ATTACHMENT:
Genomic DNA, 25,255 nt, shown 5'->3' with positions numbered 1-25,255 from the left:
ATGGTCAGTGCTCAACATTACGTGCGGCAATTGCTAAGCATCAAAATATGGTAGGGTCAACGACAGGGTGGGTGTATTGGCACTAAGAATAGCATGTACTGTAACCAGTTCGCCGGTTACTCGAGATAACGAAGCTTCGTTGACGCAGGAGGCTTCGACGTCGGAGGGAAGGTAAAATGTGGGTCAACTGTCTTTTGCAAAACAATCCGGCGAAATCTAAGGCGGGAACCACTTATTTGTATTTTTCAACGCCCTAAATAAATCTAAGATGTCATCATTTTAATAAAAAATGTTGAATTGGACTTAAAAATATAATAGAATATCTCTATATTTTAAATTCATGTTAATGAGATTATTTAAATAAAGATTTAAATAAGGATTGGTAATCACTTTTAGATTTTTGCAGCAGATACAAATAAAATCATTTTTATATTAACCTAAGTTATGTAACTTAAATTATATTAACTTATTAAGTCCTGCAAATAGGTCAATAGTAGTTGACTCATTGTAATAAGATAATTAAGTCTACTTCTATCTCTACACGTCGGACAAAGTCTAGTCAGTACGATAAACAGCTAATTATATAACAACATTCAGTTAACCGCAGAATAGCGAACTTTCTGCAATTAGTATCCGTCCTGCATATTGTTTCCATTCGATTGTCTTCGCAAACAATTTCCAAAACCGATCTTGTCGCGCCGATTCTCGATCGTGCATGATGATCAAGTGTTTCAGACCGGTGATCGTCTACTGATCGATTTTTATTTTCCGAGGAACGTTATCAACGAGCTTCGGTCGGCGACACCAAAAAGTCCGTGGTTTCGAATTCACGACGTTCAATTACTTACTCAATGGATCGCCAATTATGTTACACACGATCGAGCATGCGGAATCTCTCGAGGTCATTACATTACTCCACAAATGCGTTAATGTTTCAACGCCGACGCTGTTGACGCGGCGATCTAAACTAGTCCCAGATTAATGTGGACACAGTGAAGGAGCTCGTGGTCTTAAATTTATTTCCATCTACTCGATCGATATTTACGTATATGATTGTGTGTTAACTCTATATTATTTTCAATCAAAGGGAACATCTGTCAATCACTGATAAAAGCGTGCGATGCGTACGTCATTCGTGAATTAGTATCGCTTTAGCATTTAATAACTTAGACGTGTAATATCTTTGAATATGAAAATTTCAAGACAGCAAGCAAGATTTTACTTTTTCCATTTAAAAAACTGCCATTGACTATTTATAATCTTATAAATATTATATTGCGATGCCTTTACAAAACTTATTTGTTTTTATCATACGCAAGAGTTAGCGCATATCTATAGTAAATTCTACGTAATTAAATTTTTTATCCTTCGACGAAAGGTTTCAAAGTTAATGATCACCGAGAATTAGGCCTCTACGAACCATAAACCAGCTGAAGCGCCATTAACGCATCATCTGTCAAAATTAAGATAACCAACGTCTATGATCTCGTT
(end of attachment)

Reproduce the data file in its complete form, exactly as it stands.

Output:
Genomic DNA, 25,255 nt, shown 5'->3' with positions numbered 1-25,255 from the left:
ATGGTCAGTGCTCAACATTACGTGCGGCAATTGCTAAGCATCAAAATATGGTAGGGTCAACGACAGGGTGGGTGTATTGGCACTAAGAATAGCATGTACTGTAACCAGTTCGCCGGTTACTCGAGATAACGAAGCTTCGTTGACGCAGGAGGCTTCGACGTCGGAGGGAAGGTAAAATGTGGGTCAACTGTCTTTTGCAAAACAATCCGGCGAAATCTAAGGCGGGAACCACTTATTTGTATTTTTCAACGCCCTAAATAAATCTAAGATGTCATCATTTTAATAAAAAATGTTGAATTGGACTTAAAAATATAATAGAATATCTCTATATTTTAAATTCATGTTAATGAGATTATTTAAATAAAGATTTAAATAAGGATTGGTAATCACTTTTAGATTTTTGCAGCAGATACAAATAAAATCATTTTTATATTAACCTAAGTTATGTAACTTAAATTATATTAACTTATTAAGTCCTGCAAATAGGTCAATAGTAGTTGACTCATTGTAATAAGATAATTAAGTCTACTTCTATCTCTACACGTCGGACAAAGTCTAGTCAGTACGATAAACAGCTAATTATATAACAACATTCAGTTAACCGCAGAATAGCGAACTTTCTGCAATTAGTATCCGTCCTGCATATTGTTTCCATTCGATTGTCTTCGCAAACAATTTCCAAAACCGATCTTGTCGCGCCGATTCTCGATCGTGCATGATGATCAAGTGTTTCAGACCGGTGATCGTCTACTGATCGATTTTTATTTTCCGAGGAACGTTATCAACGAGCTTCGGTCGGCGACACCAAAAAGTCCGTGGTTTCGAATTCACGACGTTCAATTACTTACTCAATGGATCGCCAATTATGTTACACACGATCGAGCATGCGGAATCTCTCGAGGTCATTACATTACTCCACAAATGCGTTAATGTTTCAACGCCGACGCTGTTGACGCGGCGATCTAAACTAGTCCCAGATTAATGTGGACACAGTGAAGGAGCTCGTGGTCTTAAATTTATTTCCATCTACTCGATCGATATTTACGTATATGATTGTGTGTTAACTCTATATTATTTTCAATCAAAGGGAACATCTGTCAATCACTGATAAAAGCGTGCGATGCGTACGTCATTCGTGAATTAGTATCGCTTTAGCATTTAATAACTTAGACGTGTAATATCTTTGAATATGAAAATTTCAAGACAGCAAGCAAGATTTTACTTTTTCCATTTAAAAAACTGCCATTGACTATTTATAATCTTATAAATATTATATTGCGATGCCTTTACAAAACTTATTTGTTTTTATCATACGCAAGAGTTAGCGCATATCTATAGTAAATTCTACGTAATTAAATTTTTTATCCTTCGACGAAAGGTTTCAAAGTTAATGATCACCGAGAATTAGGCCTCTACGAACCATAAACCAGCTGAAGCGCCATTAACGCATCATCTGTCAAAATTAAGATAACCAACGTCTATGATCTCGTT